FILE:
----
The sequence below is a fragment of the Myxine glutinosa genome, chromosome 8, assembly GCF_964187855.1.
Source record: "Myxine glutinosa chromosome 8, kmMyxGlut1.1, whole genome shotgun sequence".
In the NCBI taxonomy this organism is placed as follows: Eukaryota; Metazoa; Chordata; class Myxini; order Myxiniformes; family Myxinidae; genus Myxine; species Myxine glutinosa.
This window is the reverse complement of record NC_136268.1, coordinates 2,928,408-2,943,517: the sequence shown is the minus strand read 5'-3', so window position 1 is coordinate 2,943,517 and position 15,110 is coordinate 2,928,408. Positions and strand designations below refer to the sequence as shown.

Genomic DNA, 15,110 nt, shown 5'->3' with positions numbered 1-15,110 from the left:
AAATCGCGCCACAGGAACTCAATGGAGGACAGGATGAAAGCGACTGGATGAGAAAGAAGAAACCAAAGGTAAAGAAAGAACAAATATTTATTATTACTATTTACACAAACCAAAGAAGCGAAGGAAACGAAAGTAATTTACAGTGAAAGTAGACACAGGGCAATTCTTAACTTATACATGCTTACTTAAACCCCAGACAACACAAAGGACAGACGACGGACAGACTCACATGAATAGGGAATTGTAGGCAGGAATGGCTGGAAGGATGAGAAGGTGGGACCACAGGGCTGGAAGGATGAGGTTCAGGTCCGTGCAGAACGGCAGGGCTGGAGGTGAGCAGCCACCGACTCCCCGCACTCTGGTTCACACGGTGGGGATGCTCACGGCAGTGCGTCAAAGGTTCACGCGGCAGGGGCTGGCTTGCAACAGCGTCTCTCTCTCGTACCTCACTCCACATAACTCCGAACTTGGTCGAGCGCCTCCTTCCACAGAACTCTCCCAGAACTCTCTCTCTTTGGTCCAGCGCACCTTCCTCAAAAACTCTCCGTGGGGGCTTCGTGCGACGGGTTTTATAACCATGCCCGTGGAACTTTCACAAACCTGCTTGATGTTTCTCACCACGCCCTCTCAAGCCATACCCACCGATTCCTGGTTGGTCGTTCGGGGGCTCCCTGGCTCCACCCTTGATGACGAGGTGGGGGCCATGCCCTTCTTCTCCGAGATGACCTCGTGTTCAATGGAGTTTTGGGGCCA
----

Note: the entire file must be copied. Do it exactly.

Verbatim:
The sequence below is a fragment of the Myxine glutinosa genome, chromosome 8, assembly GCF_964187855.1.
Source record: "Myxine glutinosa chromosome 8, kmMyxGlut1.1, whole genome shotgun sequence".
In the NCBI taxonomy this organism is placed as follows: Eukaryota; Metazoa; Chordata; class Myxini; order Myxiniformes; family Myxinidae; genus Myxine; species Myxine glutinosa.
This window is the reverse complement of record NC_136268.1, coordinates 2,928,408-2,943,517: the sequence shown is the minus strand read 5'-3', so window position 1 is coordinate 2,943,517 and position 15,110 is coordinate 2,928,408. Positions and strand designations below refer to the sequence as shown.

Genomic DNA, 15,110 nt, shown 5'->3' with positions numbered 1-15,110 from the left:
AAATCGCGCCACAGGAACTCAATGGAGGACAGGATGAAAGCGACTGGATGAGAAAGAAGAAACCAAAGGTAAAGAAAGAACAAATATTTATTATTACTATTTACACAAACCAAAGAAGCGAAGGAAACGAAAGTAATTTACAGTGAAAGTAGACACAGGGCAATTCTTAACTTATACATGCTTACTTAAACCCCAGACAACACAAAGGACAGACGACGGACAGACTCACATGAATAGGGAATTGTAGGCAGGAATGGCTGGAAGGATGAGAAGGTGGGACCACAGGGCTGGAAGGATGAGGTTCAGGTCCGTGCAGAACGGCAGGGCTGGAGGTGAGCAGCCACCGACTCCCCGCACTCTGGTTCACACGGTGGGGATGCTCACGGCAGTGCGTCAAAGGTTCACGCGGCAGGGGCTGGCTTGCAACAGCGTCTCTCTCTCGTACCTCACTCCACATAACTCCGAACTTGGTCGAGCGCCTCCTTCCACAGAACTCTCCCAGAACTCTCTCTCTTTGGTCCAGCGCACCTTCCTCAAAAACTCTCCGTGGGGGCTTCGTGCGACGGGTTTTATAACCATGCCCGTGGAACTTTCACAAACCTGCTTGATGTTTCTCACCACGCCCTCTCAAGCCATACCCACCGATTCCTGGTTGGTCGTTCGGGGGCTCCCTGGCTCCACCCTTGATGACGAGGTGGGGGCCATGCCCTTCTTCTCCGAGATGACCTCGTGTTCAATGGAGTTTTGGGGCCA